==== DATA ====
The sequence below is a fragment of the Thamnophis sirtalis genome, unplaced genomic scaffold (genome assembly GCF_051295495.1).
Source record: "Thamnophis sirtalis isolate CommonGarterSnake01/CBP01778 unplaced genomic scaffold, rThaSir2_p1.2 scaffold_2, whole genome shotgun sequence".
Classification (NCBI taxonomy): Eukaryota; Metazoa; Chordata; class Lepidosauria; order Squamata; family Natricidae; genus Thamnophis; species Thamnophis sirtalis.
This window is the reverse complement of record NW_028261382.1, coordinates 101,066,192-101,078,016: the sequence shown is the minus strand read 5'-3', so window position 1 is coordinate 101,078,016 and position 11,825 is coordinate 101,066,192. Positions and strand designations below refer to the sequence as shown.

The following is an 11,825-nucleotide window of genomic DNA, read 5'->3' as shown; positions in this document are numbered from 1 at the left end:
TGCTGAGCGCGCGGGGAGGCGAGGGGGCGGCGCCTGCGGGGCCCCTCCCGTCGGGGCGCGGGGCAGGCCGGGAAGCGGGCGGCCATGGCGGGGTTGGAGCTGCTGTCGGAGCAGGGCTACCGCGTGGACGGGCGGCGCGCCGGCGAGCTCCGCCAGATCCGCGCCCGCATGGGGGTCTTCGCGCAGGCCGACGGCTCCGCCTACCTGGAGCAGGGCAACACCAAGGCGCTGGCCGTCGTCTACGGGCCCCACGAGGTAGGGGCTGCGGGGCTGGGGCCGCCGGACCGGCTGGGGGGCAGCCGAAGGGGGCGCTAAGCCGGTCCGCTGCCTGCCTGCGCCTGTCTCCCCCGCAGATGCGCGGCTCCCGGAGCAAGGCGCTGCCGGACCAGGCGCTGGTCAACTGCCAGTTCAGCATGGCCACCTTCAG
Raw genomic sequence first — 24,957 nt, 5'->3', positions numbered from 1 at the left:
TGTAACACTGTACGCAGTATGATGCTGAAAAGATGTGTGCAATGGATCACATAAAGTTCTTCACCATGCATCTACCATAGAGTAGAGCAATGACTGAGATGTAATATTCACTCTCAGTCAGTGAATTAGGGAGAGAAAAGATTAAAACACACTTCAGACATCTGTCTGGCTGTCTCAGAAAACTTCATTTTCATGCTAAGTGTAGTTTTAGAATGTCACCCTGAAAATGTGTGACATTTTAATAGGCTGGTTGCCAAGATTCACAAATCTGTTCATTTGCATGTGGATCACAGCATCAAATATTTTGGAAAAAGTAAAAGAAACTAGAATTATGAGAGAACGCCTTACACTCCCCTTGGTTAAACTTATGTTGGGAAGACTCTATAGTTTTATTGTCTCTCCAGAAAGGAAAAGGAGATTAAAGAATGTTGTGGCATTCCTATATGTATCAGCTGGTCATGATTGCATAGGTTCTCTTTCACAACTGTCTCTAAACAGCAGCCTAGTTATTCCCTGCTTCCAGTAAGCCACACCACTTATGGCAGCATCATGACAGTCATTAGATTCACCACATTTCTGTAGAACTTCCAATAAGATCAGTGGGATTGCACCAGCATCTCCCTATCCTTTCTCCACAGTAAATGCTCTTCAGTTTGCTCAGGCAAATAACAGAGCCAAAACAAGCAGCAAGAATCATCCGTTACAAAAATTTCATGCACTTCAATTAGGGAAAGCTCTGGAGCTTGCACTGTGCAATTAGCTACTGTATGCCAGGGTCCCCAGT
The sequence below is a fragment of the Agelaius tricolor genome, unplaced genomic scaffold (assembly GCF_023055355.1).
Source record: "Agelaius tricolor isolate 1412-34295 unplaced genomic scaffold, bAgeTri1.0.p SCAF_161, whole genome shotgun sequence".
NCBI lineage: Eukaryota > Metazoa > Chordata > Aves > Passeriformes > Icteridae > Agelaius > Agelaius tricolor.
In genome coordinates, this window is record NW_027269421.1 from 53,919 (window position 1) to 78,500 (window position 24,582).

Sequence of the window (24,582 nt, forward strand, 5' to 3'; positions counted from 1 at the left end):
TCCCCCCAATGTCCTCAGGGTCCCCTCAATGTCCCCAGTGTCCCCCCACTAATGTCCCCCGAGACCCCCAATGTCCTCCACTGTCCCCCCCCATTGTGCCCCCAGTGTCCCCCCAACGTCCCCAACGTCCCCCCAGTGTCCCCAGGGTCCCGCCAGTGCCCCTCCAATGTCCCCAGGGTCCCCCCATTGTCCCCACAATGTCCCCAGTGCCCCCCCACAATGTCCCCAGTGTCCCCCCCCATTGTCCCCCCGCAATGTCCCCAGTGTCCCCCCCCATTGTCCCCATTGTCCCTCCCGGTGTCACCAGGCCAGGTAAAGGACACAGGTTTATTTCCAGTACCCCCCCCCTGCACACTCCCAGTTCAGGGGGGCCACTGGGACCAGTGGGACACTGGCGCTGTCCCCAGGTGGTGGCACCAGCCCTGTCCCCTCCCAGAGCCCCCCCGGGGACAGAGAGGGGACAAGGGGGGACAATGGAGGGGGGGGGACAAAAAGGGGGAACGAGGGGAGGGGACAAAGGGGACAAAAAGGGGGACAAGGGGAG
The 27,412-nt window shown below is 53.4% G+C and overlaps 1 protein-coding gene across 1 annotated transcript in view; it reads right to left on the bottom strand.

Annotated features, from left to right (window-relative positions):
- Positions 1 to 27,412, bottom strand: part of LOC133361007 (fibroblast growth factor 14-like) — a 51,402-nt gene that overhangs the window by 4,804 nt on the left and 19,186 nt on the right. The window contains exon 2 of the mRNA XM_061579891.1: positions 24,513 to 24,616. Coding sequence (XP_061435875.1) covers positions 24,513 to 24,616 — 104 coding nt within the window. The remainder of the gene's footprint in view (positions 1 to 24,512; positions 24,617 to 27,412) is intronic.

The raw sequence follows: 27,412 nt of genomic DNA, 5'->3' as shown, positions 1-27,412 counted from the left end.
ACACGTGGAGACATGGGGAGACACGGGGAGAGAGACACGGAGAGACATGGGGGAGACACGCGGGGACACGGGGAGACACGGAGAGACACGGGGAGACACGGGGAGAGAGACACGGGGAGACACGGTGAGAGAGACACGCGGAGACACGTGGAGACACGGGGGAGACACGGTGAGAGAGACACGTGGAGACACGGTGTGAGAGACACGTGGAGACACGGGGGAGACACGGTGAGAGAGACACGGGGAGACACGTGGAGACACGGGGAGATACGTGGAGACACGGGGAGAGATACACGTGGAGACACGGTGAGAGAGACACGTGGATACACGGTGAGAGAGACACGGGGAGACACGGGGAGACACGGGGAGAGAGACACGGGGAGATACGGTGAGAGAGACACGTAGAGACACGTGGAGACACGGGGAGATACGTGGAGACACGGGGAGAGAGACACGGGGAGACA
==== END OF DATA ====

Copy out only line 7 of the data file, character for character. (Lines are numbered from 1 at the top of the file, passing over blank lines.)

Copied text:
Raw genomic sequence first — 24,957 nt, 5'->3', positions numbered from 1 at the left: